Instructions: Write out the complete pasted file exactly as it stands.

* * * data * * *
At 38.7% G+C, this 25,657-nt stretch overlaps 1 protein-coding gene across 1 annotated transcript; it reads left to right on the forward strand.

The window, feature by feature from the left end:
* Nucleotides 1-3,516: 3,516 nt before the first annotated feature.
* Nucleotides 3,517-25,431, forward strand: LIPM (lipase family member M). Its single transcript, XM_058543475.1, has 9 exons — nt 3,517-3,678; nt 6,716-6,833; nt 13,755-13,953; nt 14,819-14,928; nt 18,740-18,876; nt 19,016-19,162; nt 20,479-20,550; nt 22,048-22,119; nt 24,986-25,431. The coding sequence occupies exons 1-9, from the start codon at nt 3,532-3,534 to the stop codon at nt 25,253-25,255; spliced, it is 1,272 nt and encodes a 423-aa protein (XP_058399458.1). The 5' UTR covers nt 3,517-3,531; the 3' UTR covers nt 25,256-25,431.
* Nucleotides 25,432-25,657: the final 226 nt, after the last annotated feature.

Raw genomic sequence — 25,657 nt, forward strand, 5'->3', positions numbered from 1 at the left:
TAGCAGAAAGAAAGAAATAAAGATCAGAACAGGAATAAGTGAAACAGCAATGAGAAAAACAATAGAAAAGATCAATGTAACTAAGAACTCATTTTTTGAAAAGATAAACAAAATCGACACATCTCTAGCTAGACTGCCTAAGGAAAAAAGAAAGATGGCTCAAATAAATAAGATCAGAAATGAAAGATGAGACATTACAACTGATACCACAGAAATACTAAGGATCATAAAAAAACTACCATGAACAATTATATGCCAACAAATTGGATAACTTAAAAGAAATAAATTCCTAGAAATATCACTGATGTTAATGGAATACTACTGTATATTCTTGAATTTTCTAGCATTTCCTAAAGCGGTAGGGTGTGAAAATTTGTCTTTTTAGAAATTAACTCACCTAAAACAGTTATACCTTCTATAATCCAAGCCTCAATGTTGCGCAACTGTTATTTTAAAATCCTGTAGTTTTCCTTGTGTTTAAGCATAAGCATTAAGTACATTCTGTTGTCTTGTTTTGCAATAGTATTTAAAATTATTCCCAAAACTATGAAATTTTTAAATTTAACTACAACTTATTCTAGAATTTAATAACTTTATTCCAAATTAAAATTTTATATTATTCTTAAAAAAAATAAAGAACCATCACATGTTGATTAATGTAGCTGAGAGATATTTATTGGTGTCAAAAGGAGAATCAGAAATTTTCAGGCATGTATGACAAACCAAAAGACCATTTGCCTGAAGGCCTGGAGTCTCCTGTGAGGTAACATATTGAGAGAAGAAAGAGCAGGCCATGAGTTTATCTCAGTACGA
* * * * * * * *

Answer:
At 38.7% G+C, this 25,657-nt stretch overlaps 1 protein-coding gene across 1 annotated transcript; it reads left to right on the forward strand.

The window, feature by feature from the left end:
* Nucleotides 1-3,516: 3,516 nt before the first annotated feature.
* Nucleotides 3,517-25,431, forward strand: LIPM (lipase family member M). Its single transcript, XM_058543475.1, has 9 exons — nt 3,517-3,678; nt 6,716-6,833; nt 13,755-13,953; nt 14,819-14,928; nt 18,740-18,876; nt 19,016-19,162; nt 20,479-20,550; nt 22,048-22,119; nt 24,986-25,431. The coding sequence occupies exons 1-9, from the start codon at nt 3,532-3,534 to the stop codon at nt 25,253-25,255; spliced, it is 1,272 nt and encodes a 423-aa protein (XP_058399458.1). The 5' UTR covers nt 3,517-3,531; the 3' UTR covers nt 25,256-25,431.
* Nucleotides 25,432-25,657: the final 226 nt, after the last annotated feature.

Raw genomic sequence — 25,657 nt, forward strand, 5'->3', positions numbered from 1 at the left:
TAGCAGAAAGAAAGAAATAAAGATCAGAACAGGAATAAGTGAAACAGCAATGAGAAAAACAATAGAAAAGATCAATGTAACTAAGAACTCATTTTTTGAAAAGATAAACAAAATCGACACATCTCTAGCTAGACTGCCTAAGGAAAAAAGAAAGATGGCTCAAATAAATAAGATCAGAAATGAAAGATGAGACATTACAACTGATACCACAGAAATACTAAGGATCATAAAAAAACTACCATGAACAATTATATGCCAACAAATTGGATAACTTAAAAGAAATAAATTCCTAGAAATATCACTGATGTTAATGGAATACTACTGTATATTCTTGAATTTTCTAGCATTTCCTAAAGCGGTAGGGTGTGAAAATTTGTCTTTTTAGAAATTAACTCACCTAAAACAGTTATACCTTCTATAATCCAAGCCTCAATGTTGCGCAACTGTTATTTTAAAATCCTGTAGTTTTCCTTGTGTTTAAGCATAAGCATTAAGTACATTCTGTTGTCTTGTTTTGCAATAGTATTTAAAATTATTCCCAAAACTATGAAATTTTTAAATTTAACTACAACTTATTCTAGAATTTAATAACTTTATTCCAAATTAAAATTTTATATTATTCTTAAAAAAAATAAAGAACCATCACATGTTGATTAATGTAGCTGAGAGATATTTATTGGTGTCAAAAGGAGAATCAGAAATTTTCAGGCATGTATGACAAACCAAAAGACCATTTGCCTGAAGGCCTGGAGTCTCCTGTGAGGTAACATATTGAGAGAAGAAAGAGCAGGCCATGAGTTTATCTCAGTACGA